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Islam in Sudan

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Sufi ritual in Omdurman by Ola Alsheikh
Sufi ritual in Sudan

Islam is the most common religion in Sudan and Muslims have dominated national government institutions since independence in 1956. According to UNDP Sudan, the Muslim population is 97%,[1] including numerous Arab and non-Arab groups. The remaining 3% ascribe to either Christianity or traditional animist religions. Muslims predominate in all but Nuba Mountains region. The vast majority of Muslims in Sudan adhere to Sunni Islam of Maliki school of jurisprudence, deeply influenced with Sufism.[2] There are also some Shia communities in Khartoum, the capital.[3] The most significant divisions occur along the lines of the Sufi brotherhoods. Two popular brotherhoods, the Ansar and the Khatmia, are associated with the opposition Umma and Democratic Unionist Parties respectively. Only the Darfur region is traditionally lacking the presence of Sufi brotherhoods found in the rest of the country.[4]

Shari'a law has been installed by various military regimes, and its application to non-Muslims in the capital was a contentious issue during the negotiations, but it and the other major issues underlying the north–south conflict have been largely resolved in the agreements.[citation needed] Shari'a is to continue to be the basis of the national legal system as it applies in the north; national legislation applicable to the south is to be based on "popular consensus, the values, and the customs of the people." In states or regions where a majority hold different religious or customary beliefs than those on which the legal system is based, the national laws may be amended to accord better with such beliefs. Throughout the country, the application of Shari'a to non-Muslims is to be limited, and courts may not exercise their discretion to impose the harsher physical forms of Shari'a penalties on non-Muslims. Sudan has had three democratic governments since 1956, all of which abolished Shari'a law.

In September 2020, Sudan constitutionally became a secular state after Sudan's transitional government agreed to separate religion from the state, ending 30 years of Islamic rule and Islam as the official state religion in the North African nation.[5][6][7] This new legislation also ended the former apostasy law and public flogging.[8]


Simple village mosque in Upper Nubia, mid-19th century

There had been cultural contact between Nubians and Arabs long before the rise of Islam. Islam spread to Sudan from the north, after the Islamic conquest of Egypt under the government of Amr ibn al-Aas . Nubia had already been Christianized, also from Egypt, hence the old Nubian church followed Coptic Christianity. The Nubian Christian kingdoms of Nobatia, Makuria and Alodia fell to the Islamic invasions in 650, 1312 and 1504, respectively. From 1504, northern Sudan was ruled by the Muslim Funj Sultanate.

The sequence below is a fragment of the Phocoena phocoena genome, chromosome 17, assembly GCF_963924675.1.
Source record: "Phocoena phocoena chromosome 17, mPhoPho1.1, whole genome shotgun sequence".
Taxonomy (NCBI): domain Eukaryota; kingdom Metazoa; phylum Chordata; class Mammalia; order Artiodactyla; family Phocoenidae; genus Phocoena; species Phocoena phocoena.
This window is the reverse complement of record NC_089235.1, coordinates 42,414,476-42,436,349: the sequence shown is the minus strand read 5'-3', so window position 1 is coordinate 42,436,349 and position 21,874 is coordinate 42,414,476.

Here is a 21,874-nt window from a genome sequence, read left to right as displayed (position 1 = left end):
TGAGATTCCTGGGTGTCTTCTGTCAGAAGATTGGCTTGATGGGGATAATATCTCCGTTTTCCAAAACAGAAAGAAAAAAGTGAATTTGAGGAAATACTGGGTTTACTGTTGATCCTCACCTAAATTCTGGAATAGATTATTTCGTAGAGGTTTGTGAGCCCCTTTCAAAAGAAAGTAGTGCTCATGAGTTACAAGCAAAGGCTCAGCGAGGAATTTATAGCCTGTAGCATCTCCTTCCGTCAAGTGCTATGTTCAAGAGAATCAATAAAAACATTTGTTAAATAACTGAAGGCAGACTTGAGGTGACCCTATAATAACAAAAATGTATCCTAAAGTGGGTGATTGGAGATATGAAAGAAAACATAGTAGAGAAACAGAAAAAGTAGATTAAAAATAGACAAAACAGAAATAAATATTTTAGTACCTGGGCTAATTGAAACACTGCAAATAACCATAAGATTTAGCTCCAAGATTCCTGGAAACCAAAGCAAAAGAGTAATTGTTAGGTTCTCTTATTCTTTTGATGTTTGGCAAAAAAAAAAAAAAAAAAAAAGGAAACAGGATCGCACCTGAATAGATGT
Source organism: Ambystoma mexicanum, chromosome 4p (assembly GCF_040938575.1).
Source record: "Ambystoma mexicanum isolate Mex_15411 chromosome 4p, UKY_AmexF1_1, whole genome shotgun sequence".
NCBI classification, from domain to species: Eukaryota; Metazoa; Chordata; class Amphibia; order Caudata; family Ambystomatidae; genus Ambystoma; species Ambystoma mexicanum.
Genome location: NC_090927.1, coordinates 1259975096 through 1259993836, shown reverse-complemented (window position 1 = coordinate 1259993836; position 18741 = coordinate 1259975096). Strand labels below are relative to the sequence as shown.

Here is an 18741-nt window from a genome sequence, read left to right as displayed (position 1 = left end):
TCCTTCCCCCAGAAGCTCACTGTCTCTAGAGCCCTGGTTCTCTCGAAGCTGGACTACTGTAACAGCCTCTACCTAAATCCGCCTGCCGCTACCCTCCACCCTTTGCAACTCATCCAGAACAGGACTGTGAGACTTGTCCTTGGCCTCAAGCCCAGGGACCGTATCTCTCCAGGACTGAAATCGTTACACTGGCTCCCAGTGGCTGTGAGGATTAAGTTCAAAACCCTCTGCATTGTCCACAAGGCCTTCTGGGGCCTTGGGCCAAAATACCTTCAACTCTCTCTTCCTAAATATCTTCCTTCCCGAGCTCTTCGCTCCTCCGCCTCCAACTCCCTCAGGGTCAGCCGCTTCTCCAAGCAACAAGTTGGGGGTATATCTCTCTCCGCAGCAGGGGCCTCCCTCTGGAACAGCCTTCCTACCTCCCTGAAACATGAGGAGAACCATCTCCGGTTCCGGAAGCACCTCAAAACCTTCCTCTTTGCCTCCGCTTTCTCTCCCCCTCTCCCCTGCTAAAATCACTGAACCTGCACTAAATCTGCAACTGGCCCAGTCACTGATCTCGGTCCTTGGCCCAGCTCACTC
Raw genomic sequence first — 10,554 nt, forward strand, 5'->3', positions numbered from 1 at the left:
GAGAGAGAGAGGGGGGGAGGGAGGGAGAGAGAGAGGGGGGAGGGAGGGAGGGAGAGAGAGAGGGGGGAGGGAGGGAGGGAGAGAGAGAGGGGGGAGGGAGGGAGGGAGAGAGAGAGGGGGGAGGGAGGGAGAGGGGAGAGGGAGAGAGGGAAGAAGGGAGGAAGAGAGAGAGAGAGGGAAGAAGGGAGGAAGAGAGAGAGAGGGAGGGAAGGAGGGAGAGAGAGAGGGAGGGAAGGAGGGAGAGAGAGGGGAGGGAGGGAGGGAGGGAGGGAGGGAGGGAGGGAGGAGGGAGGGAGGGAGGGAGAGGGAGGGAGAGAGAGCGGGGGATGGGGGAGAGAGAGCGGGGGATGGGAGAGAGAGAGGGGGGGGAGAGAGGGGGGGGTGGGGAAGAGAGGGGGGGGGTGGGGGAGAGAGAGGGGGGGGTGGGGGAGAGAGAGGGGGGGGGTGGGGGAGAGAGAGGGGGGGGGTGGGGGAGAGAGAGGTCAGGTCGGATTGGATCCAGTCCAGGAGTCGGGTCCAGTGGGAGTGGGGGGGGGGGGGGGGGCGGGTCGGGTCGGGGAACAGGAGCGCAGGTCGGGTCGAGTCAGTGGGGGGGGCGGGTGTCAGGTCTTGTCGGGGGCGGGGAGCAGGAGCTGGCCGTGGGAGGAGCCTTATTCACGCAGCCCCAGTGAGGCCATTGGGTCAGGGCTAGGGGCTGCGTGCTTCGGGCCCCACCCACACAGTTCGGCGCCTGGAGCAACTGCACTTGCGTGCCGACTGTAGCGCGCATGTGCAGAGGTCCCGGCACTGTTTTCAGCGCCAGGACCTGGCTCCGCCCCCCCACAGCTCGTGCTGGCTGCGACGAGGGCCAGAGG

Southern Sudan, i.e. South Kordofan and what is now South Sudan was neither Christianized nor Islamized until the 19th century. This region fell under Islamic rule under Muhammad Ali, and there has been religious and ethnic conflict ever since; the Mahdiyah uprisings (1881–1899) can even be seen as the origin of political Islamism and resulted in British control during 1899–1955. Racial and religious conflicts between the Arab Muslim north and the Black African Christian South re-erupted in the First Sudanese Civil War (1955–1972), the Second Sudanese Civil War (1983–2005), the War in Darfur (2003–2010) and the ongoing conflict since 2011.

See also[edit]


  1. ^ "Sudan Overview". www.sd.undp.org. Archived from the original on 2012-06-05. Retrieved 2013-04-03.
  2. ^ Kheir, Ala; Burns, John; Algrefwi, Ibrahim (2016-02-05). "The psychedelic world of Sudan's Sufis – in pictures". The Guardian. ISSN 0261-3077. Archived from the original on 2019-11-10. Retrieved 2019-11-10.
  3. ^ Nakhleh, Emile (29 December 2008). A Necessary Engagement: Reinventing America's Relations with the Muslim World. Princeton University Press. ISBN 978-1400829989. Archived from the original on 7 March 2022. Retrieved 28 August 2021.
  4. ^ Hamid Eltgani Ali, Darfur's Political Economy: A Quest for Development Archived 2020-08-18 at the Wayback Machine, pg. 9. Abingdon-on-Thames: Routledge, 2014. ISBN 9781317964643
  5. ^ "Sudan ends 30 years of Islamic law by separating religion, state". 6 September 2020. Archived from the original on 2020-09-06. Retrieved 2020-09-09.
  6. ^ "Sudan separates religion from state ending 30 years of Islamic rule". Archived from the original on 2020-09-07. Retrieved 2020-09-09.
  7. ^ "Islamic world at decisive point in history: Will it take the path of Emirates or Turkey?". 6 September 2020. Archived from the original on 2020-09-06. Retrieved 2020-09-09.
  8. ^ "Sudan scraps apostasy law and alcohol ban for non-Muslims". 12 July 2020. Archived from the original on 2021-05-07. Retrieved 2020-09-09.